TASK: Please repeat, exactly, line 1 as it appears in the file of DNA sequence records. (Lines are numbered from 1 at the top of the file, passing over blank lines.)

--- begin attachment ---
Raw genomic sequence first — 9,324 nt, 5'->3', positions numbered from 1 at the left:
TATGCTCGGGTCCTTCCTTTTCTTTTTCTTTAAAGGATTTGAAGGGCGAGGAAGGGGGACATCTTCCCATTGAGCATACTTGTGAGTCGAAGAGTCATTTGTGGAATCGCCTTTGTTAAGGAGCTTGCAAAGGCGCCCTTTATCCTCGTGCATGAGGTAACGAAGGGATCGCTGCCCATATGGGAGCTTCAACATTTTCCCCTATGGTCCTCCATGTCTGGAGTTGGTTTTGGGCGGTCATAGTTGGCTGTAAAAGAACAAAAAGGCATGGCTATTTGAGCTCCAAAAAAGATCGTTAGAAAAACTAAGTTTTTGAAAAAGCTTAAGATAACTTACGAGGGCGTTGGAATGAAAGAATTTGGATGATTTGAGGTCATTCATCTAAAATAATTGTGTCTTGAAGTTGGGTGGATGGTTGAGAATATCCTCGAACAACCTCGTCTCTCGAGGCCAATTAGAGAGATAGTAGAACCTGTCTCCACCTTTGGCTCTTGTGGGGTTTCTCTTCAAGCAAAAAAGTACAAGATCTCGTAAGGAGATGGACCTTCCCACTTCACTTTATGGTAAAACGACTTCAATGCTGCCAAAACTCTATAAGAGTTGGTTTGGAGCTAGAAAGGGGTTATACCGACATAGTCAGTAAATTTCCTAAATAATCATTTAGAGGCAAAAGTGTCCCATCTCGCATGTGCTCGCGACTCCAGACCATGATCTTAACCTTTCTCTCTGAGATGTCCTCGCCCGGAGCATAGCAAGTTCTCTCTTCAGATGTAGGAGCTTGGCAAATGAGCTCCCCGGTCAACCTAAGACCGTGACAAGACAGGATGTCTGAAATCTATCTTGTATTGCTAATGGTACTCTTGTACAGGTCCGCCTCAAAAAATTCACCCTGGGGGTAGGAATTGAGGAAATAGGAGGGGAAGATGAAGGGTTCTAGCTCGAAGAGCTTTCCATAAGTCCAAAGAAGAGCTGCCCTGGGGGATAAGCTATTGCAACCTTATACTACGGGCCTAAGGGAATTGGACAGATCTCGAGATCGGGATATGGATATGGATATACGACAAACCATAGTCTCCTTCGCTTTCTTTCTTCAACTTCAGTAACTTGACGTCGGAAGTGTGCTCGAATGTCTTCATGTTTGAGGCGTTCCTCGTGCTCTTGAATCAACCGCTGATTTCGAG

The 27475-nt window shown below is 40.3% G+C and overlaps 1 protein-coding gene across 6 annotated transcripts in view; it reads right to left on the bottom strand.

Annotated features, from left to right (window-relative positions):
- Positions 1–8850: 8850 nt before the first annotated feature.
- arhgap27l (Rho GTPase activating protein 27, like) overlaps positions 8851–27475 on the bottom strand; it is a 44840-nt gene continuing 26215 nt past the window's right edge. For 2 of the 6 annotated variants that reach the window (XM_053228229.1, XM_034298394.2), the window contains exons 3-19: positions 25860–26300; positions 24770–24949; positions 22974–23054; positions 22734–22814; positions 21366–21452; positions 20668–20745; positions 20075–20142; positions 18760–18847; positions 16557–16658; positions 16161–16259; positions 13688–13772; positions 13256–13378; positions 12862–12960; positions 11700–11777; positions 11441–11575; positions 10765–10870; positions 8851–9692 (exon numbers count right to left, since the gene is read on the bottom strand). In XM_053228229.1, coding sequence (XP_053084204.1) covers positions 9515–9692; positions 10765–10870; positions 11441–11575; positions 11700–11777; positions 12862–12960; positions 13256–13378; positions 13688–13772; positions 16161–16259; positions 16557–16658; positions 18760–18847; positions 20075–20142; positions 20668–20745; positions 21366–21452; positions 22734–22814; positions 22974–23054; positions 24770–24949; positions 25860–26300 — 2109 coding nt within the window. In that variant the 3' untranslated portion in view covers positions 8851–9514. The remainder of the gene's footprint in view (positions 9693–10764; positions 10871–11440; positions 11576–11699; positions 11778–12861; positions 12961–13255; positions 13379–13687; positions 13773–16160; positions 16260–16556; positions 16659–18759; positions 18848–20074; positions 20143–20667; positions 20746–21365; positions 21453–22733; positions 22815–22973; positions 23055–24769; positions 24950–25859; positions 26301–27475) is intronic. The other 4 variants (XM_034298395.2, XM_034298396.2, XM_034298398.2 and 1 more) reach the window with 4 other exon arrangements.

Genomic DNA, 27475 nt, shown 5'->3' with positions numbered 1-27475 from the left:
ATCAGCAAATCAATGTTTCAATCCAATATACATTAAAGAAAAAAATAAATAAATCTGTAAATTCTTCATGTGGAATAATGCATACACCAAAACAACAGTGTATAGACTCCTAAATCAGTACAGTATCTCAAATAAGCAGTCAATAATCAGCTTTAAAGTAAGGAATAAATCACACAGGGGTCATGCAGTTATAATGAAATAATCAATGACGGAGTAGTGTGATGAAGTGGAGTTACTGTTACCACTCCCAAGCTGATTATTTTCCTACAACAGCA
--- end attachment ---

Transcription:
Raw genomic sequence first — 9,324 nt, 5'->3', positions numbered from 1 at the left: